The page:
STI Advice | The Student Pocket Guide
The 18-24 age group is the demographic most affected by sexually transmitted infections in the UK. If you’re a student, then the chances are you fall into this age bracket, and although many of you needn’t worry, the number of people affected by STI’s is rising…
Last year, around 190,000 people in the UK were diagnosed with chlamydia in NHS genitourinary medicine (GUM) clinics alone, not including those diagnosed by GPs or in screening programmes. Whilst statistics like these can be frightening, you shouldn’t start panicking about sexual health; there are plenty of ways to keep yourself safe, and if anything does go wrong, help is never far away…
Most people who have chlamydia don’t notice any symptoms and won’t know if they have the infection. Otherwise, symptoms may include pain when you urinate, unusual discharge and, in women, bleeding between periods or after sex.
Diagnosing chlamydia is easily done with a urine test or a swab of the affected area. Chlamydia is easily treated with antibiotics, but can lead to serious long-term health problems if it’s left untreated.
Gonorrhoea is the second most common STI in the UK. Like chlamydia, the infection can cause an unusual discharge from your vagina or penis, and pain when urinating.
Gonorrhoea can be easily diagnosed through a simple swab test and treated with antibiotics. If left untreated, it can lead to more serious long-term health problems and infertility.
Syphilis is a bacterial infection that causes a painless but highly infectious sore on your genitals or sometimes around the mouth. The sore lasts two to six weeks before disappearing. Secondary symptoms, such as a skin rash and sore throat, then develop.
If diagnosed early, syphilis can be easily treated with antibiotics, usually penicillin injections. But if it is left to progress untreated, syphilis can go on to cause serious conditions such as strokes, paralysis, blindness or even death.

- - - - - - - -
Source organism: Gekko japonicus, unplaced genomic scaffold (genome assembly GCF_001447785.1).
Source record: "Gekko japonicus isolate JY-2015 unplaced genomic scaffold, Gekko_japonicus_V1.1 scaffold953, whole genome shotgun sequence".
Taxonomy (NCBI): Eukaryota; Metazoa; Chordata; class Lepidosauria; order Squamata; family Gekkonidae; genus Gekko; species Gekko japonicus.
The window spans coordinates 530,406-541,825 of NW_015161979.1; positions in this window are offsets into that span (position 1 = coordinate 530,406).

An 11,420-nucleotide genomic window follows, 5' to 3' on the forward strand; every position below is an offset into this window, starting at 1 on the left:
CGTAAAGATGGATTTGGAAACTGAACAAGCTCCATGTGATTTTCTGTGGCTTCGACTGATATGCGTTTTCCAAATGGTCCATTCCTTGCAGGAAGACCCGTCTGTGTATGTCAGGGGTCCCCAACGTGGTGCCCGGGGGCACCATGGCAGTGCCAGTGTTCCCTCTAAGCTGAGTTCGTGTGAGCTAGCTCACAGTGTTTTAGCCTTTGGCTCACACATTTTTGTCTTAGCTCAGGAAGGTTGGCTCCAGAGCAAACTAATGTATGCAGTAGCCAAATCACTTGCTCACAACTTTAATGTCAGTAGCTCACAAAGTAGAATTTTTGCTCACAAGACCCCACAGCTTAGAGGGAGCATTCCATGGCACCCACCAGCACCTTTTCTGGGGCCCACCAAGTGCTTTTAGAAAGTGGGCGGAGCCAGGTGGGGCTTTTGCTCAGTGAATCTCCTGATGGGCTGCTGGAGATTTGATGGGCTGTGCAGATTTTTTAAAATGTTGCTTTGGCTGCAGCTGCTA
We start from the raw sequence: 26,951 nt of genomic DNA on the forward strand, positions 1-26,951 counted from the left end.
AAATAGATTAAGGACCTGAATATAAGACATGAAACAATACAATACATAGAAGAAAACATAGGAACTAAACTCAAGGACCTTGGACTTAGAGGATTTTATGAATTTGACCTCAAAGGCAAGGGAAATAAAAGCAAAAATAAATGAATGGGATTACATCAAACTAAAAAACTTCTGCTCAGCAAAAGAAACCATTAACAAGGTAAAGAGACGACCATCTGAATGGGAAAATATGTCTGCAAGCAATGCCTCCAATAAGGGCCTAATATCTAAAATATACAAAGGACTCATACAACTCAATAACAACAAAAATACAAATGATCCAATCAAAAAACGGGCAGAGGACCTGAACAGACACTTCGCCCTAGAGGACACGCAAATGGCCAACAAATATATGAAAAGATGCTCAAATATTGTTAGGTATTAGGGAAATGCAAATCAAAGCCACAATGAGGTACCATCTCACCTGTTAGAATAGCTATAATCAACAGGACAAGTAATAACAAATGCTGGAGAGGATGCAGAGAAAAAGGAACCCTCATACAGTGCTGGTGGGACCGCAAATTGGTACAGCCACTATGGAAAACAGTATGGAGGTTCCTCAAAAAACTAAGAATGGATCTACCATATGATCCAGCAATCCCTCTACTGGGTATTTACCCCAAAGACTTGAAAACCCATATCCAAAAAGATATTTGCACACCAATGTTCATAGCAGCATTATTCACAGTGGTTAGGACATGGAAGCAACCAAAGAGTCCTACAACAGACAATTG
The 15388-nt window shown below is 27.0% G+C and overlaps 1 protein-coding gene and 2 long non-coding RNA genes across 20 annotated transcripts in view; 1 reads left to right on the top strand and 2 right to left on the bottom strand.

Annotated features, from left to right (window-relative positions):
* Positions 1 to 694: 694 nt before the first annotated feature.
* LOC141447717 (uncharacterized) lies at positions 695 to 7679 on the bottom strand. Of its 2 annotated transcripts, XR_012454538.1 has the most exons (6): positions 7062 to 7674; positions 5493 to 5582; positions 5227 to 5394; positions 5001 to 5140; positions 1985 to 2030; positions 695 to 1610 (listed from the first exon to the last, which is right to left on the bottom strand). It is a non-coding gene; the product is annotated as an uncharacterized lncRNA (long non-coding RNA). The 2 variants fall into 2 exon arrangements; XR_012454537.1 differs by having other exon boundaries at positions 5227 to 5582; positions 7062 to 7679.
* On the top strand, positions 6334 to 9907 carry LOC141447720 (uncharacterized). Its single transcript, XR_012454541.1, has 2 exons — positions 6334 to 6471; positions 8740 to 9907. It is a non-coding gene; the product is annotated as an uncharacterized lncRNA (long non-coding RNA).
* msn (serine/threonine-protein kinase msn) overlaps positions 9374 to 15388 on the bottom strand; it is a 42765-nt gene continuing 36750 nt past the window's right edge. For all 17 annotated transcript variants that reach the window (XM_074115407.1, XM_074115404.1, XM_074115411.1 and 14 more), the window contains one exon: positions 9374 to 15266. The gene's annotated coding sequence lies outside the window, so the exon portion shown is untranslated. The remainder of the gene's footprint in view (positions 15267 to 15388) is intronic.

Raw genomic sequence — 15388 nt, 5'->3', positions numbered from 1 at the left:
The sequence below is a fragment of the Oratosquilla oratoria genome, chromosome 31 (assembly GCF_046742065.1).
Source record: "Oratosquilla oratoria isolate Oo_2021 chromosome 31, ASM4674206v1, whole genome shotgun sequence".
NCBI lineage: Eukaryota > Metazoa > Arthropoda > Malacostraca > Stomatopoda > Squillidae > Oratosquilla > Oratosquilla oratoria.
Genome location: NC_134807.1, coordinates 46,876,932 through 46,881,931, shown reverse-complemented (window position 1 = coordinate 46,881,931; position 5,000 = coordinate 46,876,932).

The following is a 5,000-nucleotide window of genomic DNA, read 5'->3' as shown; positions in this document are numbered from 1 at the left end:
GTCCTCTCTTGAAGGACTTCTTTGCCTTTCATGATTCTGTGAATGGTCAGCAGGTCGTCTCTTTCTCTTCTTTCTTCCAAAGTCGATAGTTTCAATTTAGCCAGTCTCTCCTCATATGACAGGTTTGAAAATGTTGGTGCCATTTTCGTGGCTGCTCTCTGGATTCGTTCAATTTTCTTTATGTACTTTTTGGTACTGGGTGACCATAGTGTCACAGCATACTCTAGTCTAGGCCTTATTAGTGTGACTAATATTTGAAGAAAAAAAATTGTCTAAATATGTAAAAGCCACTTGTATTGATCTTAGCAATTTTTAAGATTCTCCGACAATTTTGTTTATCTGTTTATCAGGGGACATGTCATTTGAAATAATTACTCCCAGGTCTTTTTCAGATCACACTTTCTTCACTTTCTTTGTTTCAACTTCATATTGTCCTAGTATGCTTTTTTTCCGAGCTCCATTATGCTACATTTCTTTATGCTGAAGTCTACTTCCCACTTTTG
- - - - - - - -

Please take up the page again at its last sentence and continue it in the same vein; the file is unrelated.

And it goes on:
Genital warts are small fleshy growths, bumps or skin changes that appear on or around your genital or anal area. They are the result of a viral skin infection caused by the human papillomavirus (HPV).You don’t need to have penetrative sex to pass the infection on because HPV is spread by skin-to-skin contact.
Several treatments are available, such as creams and cryotherapy (freezing the warts).
HIV & AIDS
HIV is a virus most commonly caught by having unprotected sex or sharing infected needles to inject drugs. The virus attacks the immune system and weakens your ability to fight infections and disease. AIDS is the final stage of HIV infection, when your body can no longer fight life-threatening infections.
There’s no cure for HIV but there are treatments that enable most people with the virus to live a long and healthy life.
Help is at hand:
If you’ve woken up after a one night stand feeling a bit unsure, or if you want to have a general check-up, don’t panic as there are plenty of options available to you:
- Walk-in clinics – The NHS provide excellent walk-in services nationwide that are hassle free and completely confidential. If your area doesn’t have a specific sexual health clinic, don’t worry, as general walk-in centres and hospitals (GUM) provide the same service, as will most universities.
- Home Testing – If you would rather conduct a sexual health test in the comfort of your own home, you can relax. There are numerous services that provide accurate and legitimate tests. If tests are positive, you will be diagnosed and given medication to collect from a nearby clinic.
- Your Local GP – Seeing someone you trust is very comforting. Your local GP will be more than happy to see you if you are concerned, and again, everything is completely confidential.
Save yourself the risks and use contraception. Plenty of surgeries and clinics provide free condoms, so it doesn’t even have to cost you anything to stay safe. And if you do catch something, make sure you tell your sexual partner(s).